This is probably one of the most moving books I have ever read in my life. It is basically a narrative story of the life of an El Salvadorian women named: Maria Teresa Tula. Maria is a wonderful storyteller and the fact the she is describing her own real life experiences greatly add to the impact of the book.
Most of the chapters in the book are just her telling about her life. She was born a very poor and sickly child, growing up with her mother and grandmother, after her mother had left her abusive husband. This was only the beginning of a very rough and trying life that she would face. She went on to describe her childhood, how other Salvadorian women were treated and the Salvadorian way of viewing women. Raised as a strict Catholic, she was taught by her grandmother at a young age to “act like a proper young women.”
From there on she continues to talk about her adolescence where she quickly learned about the threat of physical abuse and molestation towards young girls. She did not continue with school pat the age of 9 and in her small job of working in the local market she was confronted with true and absolute poverty on a daily basis. She got pregnant at age 15. At 16 she had her first fist fight with her abusive physically brother. And at 17 met the father of her other future children. While with this man, Rafael Canales, she learned first hand the hardships of poor domestic life. She also learned to assert herself even towards her own husband.
In 1978, the year I was born, Maria Teresa joined a human rights group called CO-MADRES. (The Mothers and Relatives of Political Prisoners, Disappeared and Assassind of El Salvador) Due to her husband being jailed and severely tortured after a sugar mill strike she found herself unsuspectingly thrown into a political arena. It is her work with this organization that begins to completely consume her life and is the core of the entire book.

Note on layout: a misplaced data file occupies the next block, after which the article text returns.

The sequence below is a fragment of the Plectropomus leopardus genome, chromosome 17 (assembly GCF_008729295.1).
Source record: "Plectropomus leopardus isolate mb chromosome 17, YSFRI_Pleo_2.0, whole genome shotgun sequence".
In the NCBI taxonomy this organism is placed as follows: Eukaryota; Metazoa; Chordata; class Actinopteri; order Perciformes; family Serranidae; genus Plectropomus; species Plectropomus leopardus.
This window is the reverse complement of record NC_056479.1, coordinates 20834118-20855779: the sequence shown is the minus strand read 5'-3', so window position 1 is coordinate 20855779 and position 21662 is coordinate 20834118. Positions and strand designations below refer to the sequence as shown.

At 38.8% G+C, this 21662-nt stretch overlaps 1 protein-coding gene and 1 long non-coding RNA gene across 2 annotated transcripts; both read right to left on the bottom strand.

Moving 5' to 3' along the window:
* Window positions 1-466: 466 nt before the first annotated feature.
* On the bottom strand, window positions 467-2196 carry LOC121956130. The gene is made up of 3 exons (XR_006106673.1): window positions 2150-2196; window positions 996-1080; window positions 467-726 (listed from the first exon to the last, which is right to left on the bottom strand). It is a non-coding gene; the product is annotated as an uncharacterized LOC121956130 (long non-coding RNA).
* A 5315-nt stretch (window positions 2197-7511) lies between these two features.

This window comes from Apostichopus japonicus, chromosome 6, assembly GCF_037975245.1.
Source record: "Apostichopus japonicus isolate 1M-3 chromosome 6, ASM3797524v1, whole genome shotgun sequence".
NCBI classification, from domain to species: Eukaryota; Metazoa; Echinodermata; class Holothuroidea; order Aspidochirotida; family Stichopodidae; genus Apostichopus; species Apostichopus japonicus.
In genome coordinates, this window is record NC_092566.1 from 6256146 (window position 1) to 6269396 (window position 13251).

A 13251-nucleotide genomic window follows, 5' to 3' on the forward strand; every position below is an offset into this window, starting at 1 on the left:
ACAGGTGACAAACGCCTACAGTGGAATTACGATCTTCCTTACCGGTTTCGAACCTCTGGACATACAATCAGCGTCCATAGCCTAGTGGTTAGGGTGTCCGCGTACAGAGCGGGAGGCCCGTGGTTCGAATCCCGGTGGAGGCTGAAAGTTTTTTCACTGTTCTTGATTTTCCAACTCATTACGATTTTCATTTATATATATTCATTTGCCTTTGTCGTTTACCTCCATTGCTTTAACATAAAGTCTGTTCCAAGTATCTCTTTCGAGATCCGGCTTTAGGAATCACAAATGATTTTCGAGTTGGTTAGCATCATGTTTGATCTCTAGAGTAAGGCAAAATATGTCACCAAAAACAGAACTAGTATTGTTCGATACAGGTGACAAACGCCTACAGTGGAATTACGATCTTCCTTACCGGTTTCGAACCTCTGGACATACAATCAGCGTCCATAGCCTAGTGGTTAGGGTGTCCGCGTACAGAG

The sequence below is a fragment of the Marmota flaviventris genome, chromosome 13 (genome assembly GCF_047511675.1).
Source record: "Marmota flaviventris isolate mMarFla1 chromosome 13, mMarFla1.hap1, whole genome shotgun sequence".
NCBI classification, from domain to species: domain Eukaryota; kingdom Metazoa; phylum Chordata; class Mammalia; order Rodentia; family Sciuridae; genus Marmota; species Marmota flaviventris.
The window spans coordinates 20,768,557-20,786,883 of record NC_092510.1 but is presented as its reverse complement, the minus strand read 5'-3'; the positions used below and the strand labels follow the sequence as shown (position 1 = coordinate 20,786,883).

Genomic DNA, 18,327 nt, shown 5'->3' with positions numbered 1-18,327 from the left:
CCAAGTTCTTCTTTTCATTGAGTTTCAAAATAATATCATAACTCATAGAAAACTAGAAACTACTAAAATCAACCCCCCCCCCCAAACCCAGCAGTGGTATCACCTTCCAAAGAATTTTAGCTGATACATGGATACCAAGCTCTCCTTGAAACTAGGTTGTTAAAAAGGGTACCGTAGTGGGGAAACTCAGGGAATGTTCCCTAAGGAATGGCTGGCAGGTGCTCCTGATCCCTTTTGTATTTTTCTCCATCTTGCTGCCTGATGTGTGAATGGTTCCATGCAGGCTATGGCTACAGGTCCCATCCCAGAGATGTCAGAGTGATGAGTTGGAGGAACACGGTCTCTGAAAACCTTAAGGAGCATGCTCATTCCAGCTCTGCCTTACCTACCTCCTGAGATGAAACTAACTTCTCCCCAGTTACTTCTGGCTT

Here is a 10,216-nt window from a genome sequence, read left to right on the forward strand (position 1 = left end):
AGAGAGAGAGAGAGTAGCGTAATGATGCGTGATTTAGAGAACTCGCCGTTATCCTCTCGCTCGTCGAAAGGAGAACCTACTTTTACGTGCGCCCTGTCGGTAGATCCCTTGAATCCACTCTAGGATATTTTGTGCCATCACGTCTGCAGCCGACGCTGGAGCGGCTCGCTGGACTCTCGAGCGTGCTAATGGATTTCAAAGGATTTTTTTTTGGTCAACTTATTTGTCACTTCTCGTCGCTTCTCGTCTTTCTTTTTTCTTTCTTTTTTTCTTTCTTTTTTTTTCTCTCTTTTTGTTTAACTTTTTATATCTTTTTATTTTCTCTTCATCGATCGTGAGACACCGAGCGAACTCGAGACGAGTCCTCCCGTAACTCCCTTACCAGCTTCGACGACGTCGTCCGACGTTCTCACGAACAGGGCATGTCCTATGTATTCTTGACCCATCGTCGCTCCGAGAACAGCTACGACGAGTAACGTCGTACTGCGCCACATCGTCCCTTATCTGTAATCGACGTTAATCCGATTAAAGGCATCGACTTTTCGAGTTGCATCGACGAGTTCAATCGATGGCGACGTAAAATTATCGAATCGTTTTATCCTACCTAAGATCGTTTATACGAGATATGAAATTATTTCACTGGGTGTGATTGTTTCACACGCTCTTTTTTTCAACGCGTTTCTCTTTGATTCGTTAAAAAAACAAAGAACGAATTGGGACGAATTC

Once aligned with this organization Maria’s eyes are opened to the bigger picture of political oppression in her country. She, along with many other women of El Salvador, watch as hundreds of their men are unjustly jailed, tortured and disappeared. She was also a witness to the inhuman...
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After saying all this, it is hard for me to find a weakness. The only minor weakness that I could see would be that of intense emotion. The way that this book is written is such that it is truly soaked with emotion. This being a first hand account also added the level of intimacy one feels when reading this, and for some this may translate into uncomfortable feelings. It is also clear that Maria does express her own personal opinions, on her government, on her views of women’s roles in society, and especially on the American government. Maria does use the words “they” and “them” to describe Americans sometimes and some may feel that her generalizations are unfair, especially seeing as how she did receive support from sympathetic Americans while in the US. Some may also feel that she is overly critical and excessively faulting the US for the events in El Salvador, however all I could say to people who feel this way is; it would be very difficult to not find American policies and actions accountable for many unthinkable tragedies all over Latin America. Personally however, I do not feel that these small weaknesses in any way, take away from the strength of the book or her story.
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